5 Ways to Modernize Your Brand (Without Betraying Your Roots)
Your logo hasn’t been refreshed since the 1990s. If people want to contact you, they need to use a phone book to find your number. Your company exudes a cold corporate exterior, rather than personalized service.
Are any of these statements true for you? It may be time to modernize your brand. Here’s how you can do it.
First: Establish Your Brand Values
Before you embark on your modernization process, you need to establish your brand values. It’s what makes your company different from the rest, the core identity of your brand.
Your brand values are non-negotiable. Everything you do needs to be built around these values. Don’t go and modernize for the sake of it, letting go of everything that makes your company. Establish these first before you do anything.
Refresh, Don’t Redesign
Your logo hasn’t been changed since the 1980s, so you think you need a complete overhaul. But before you start dusting off your virtual paintbrush, consider this: you may want a simple modernizing refresh, not a redesign from the ground up.
Why? Because you want consumers to recognize you. To maintain the relationship with the tried and tested, but to see it revitalized for a modern world. Going the opposite way can deliver terrible results.
Case study: Kraft in 2009. They changed their company logo entirely, throwing away 100 years of tradition with a single redesign. It was a complete farce and an expensive mistake. After just six months, the company reversed the decision and made a couple of tweaks to the original instead.
This may seem like a weird one compared to a more obvious change like a logo redesign, but hear us out. The results from Forbes are in: consumers genuinely care about how green companies are. In fact, 88% of consumers want their brands to help them become more eco-friendly in daily life.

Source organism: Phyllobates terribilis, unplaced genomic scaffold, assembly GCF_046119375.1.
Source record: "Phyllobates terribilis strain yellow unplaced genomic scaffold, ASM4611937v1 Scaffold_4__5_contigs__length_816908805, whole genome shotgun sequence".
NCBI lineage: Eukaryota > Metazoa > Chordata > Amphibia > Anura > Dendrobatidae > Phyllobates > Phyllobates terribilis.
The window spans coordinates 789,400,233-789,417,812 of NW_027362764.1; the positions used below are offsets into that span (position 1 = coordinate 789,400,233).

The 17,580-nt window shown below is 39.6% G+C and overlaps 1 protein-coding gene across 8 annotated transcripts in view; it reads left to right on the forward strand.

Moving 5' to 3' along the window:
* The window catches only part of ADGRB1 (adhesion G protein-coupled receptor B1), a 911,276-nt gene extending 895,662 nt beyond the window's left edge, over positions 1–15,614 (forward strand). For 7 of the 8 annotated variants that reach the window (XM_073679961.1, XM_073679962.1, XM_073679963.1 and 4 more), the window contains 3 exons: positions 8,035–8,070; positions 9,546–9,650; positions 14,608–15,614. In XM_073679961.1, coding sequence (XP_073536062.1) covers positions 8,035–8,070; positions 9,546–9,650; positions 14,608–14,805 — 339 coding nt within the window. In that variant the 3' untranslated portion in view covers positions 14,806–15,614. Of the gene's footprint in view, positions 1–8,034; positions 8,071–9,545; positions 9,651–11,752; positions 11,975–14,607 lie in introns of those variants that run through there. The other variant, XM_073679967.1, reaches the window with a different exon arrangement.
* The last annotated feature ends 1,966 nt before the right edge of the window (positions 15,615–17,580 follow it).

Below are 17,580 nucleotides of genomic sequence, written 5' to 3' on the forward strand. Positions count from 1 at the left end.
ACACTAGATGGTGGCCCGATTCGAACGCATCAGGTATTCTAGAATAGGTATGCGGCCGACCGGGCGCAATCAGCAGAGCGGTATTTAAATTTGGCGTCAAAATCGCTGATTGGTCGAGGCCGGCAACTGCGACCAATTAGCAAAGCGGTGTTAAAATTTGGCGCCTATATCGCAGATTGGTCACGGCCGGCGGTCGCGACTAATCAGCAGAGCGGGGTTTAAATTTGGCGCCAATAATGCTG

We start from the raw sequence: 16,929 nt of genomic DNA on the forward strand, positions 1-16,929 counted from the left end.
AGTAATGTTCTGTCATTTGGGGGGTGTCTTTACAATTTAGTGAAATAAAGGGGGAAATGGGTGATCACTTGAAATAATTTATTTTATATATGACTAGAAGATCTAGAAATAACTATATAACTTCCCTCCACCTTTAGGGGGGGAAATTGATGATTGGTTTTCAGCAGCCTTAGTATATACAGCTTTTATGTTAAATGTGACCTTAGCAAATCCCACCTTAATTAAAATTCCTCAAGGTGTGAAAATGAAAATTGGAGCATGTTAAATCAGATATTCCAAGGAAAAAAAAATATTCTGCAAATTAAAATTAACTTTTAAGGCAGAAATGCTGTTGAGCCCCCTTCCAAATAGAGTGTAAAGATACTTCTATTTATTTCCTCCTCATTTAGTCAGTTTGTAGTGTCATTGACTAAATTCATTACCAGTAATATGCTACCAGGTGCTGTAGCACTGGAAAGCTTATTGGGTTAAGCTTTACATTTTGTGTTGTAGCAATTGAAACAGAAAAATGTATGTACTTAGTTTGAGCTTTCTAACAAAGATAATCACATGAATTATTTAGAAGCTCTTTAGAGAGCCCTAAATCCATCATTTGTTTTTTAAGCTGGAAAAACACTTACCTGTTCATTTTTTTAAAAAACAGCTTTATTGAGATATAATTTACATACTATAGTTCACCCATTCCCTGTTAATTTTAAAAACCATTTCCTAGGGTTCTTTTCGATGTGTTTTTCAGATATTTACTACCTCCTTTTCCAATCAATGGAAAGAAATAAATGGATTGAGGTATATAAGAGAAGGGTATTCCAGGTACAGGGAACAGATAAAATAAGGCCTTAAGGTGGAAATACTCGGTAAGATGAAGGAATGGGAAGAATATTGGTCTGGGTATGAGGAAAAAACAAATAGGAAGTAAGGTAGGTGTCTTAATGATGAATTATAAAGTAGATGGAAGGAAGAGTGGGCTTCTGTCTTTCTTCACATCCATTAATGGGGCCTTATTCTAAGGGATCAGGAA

Your company needs to exude these values. Don’t put it off. Go green. It’s the right thing to do, and if you want to be callous, it’ll lead to more business. People are sick of companies that don’t deliver their products or services in an ethical manner.
If you’re in charge of a small business that doesn’t directly produce, start small. Switch to renewable energy suppliers. Stop printing emails unnecessarily. Recycle. Start a green initiative in your office.
Plus, renewable sources of energy will save your company money in the long run. According to this report, investment in R & D combined with the economies of scale achieved, renewables are now cheaper than carbon-based products such as oil or coal.
Embrace Social Media
Embrace social media. And we’re not just talking about having a company Facebook page. Consumers want to deal with companies who engage on their terms. If they have to call you and wait in a queue, they’ll go elsewhere.
Be available through different mediums. Offer customer service through Facebook and WhatsApp, for example. Reply to comments on your Instagram posts. Run Facebook ads (Hootsuite has a pretty good guide for this). Don’t fight social media, go with it.
Humanize Your Brand
Consumers also want companies that are more than just faceless logos. They want to feel like they’re dealing with humans, not robots or corporations. Small companies often make the mistake of trying to look bigger than they are, thinking that consumers want something ‘professional’.
But doing that is taking away your very advantage. Big corporations are trying to be more like you, not the other way around. Humanizing your brand is one of the best ways of building a connection with your clients.
Being active on social media and going green are both ways that achieve this. But try and go further. Share your story. Take your audience on a tour ‘behind the scenes’. Get involved in charitable and local causes. Just show people who you are, instead of trying to build a facade.
Don’t Forget Your Core Business
We’ve given you a range of tips to recharge your brand and propel it into the 2020s. But you should never forget your core product or service. Quality always trumps packaging.
Brand refreshes, PR efforts, and a greater social media presence will not cover up a subpar product. Companies often forget that in their quest to become ‘current’. Don’t be one of those companies.